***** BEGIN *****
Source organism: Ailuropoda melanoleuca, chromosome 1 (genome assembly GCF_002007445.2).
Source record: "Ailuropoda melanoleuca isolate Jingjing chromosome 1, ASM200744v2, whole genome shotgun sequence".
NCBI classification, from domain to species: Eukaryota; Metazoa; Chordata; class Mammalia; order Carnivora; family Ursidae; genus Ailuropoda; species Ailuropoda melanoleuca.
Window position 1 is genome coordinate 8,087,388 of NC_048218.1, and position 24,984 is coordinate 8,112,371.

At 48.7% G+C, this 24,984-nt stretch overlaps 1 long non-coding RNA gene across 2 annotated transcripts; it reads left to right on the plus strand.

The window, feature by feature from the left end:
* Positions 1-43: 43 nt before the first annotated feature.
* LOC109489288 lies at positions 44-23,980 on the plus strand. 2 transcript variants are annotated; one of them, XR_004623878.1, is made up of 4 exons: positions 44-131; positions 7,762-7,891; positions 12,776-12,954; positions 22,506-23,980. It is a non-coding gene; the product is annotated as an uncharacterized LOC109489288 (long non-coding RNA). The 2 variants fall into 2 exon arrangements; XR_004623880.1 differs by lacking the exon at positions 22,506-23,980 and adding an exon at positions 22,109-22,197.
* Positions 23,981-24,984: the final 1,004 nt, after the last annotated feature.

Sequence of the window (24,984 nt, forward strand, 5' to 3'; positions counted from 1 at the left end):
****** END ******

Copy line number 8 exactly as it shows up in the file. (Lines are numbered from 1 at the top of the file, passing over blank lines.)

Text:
* LOC109489288 lies at positions 44-23,980 on the plus strand. 2 transcript variants are annotated; one of them, XR_004623878.1, is made up of 4 exons: positions 44-131; positions 7,762-7,891; positions 12,776-12,954; positions 22,506-23,980. It is a non-coding gene; the product is annotated as an uncharacterized LOC109489288 (long non-coding RNA). The 2 variants fall into 2 exon arrangements; XR_004623880.1 differs by lacking the exon at positions 22,506-23,980 and adding an exon at positions 22,109-22,197.